Ever since its retreat from Europe in 2012, Air Asia X has regularly reminded fans it would soon make a come back.

Indeed its intended return to Europe was coupled with the news that Malaysian low-cost carrier Air Asia X wanted to open new routes to the US mainland.

But now, reports Skift, Air Asia X has now abandoned plans to fly these long distance routes.

Yesterday, in a series of tweets, CEO Tony Fernandes confirmed the news.

He tweeted, “We have decided that ultra long haul is not relevant now. Won’t get seduced into price wars over London.”

“We will stick to the 8 or 9 hours. Our focus will be to asia with the odd route like hawaii * which is actually 8 hours from Japan.”

“We let the full service guys fight it out over Europe. Many of them bleeding so so much.”

In fact Air Asia X ought to have heeded the advice of its former CEO Azran Osman-Rani who quit the airline early in 2015.

When Air Asia X axed its London Gatwick and Paris Orly routes Osman-Rani claimed that the “sweet spot” for long-haul LCCs (low-cost carriers) was for flights of around eight hours. And that was the length of flights which Air Asia X intended to operate in future.

It meant that, since then, Air Asia X has mainly restricted itself to flights from Kuala Lumpur to destinations such as Australia, Japan, South Korea and northeast China.

Over the years, with fuel prices falling to today’s low levels, Air Asia X began to think it could once again fly truly long-haul routes.

So why has Air Asia X now changed its mind?

I believe there are several reasons:

  • Stronger competition on the long-haul routes Air Asia X wanted to fly.   So-called full service airlines are more price competitive.
  • For flights lasting more than eight hours LCCs face higher operating costs like fuel, staff and aircraft utilisation.
  • To keep prices keen the LCCs squeeze in more seats so space/comfort is less than with a full-service carrier. Air Asia X configured its former A340s and newer A330s nine-abreast (3-3-3) in economy for aircraft originally designed to be eight-across (2-4-2). Some passengers prefer more space/comfort especially if the price saving is not great.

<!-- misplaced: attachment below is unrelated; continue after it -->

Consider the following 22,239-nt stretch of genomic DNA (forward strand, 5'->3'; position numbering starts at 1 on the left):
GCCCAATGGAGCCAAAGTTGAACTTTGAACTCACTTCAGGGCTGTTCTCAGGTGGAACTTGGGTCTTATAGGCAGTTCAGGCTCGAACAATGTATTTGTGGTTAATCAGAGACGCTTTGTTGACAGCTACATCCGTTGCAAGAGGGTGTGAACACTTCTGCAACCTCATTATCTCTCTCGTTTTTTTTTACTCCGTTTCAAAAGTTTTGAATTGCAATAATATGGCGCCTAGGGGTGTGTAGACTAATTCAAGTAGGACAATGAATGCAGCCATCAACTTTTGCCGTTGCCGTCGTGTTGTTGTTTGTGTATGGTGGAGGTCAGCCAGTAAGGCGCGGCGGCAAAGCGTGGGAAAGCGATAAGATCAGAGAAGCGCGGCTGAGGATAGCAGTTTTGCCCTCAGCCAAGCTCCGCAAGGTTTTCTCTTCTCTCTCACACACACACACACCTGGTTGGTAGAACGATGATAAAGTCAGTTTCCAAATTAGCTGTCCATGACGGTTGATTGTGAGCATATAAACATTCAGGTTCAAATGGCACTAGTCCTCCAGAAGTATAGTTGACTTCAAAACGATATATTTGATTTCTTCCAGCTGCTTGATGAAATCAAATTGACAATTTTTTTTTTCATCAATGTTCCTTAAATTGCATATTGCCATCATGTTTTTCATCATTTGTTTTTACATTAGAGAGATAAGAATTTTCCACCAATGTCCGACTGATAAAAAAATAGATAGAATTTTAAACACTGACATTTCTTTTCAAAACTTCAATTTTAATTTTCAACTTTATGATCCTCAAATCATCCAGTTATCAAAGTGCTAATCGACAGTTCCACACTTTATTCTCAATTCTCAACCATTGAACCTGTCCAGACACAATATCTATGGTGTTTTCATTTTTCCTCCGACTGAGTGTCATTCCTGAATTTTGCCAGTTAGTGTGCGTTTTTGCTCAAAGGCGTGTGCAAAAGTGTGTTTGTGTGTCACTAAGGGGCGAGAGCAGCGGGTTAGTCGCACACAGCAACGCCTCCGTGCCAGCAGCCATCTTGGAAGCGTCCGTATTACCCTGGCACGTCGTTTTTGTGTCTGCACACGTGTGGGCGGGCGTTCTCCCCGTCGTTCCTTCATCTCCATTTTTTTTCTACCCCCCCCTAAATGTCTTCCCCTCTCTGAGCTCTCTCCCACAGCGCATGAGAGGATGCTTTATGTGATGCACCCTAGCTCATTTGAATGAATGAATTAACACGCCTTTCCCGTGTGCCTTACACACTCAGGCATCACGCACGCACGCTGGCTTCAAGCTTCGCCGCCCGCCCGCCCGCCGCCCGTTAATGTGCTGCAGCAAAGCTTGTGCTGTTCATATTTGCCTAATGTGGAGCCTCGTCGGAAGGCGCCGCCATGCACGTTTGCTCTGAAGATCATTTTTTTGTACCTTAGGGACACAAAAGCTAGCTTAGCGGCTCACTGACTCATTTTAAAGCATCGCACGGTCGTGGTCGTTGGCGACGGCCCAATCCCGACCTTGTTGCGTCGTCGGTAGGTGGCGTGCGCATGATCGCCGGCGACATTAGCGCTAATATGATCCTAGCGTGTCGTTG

• In the case of SE Asia to Europe, Air Asia X (as Business Traveller reported) was being undercut for the Gulf airlines.
  • There is no loyalty in the budget airline market. Passengers opt for the cheapest even if it means an indirect flight.
  • Last but not least, as I have regularly stated, Air Asia X with its two European routes cannot provide the options available with the Gulf carriers. Why would Malaysians based in Manchester or Glasgow travel down to London when they fly one-stop, more cheaply, via the Gulf?

However that does not mean other LCCs want to give SE Asia to Europe a try.

Norwegian has been flying for a number of years between Scandinavia and Bangkok (but its once ambitious plans for a large Asian network have been abandoned in favour of the transatlantic) and it intends to start a London Gatwick to Singapore service later this year.

While Scoot (the low-cost subsidiary of SIA Singapore Airlines) will be operating in place of SIA between Singapore and Athens this summer.

  • Air Asia X will launch a four times a week Kuala Lumpur-Osaka-Honolulu service later this month.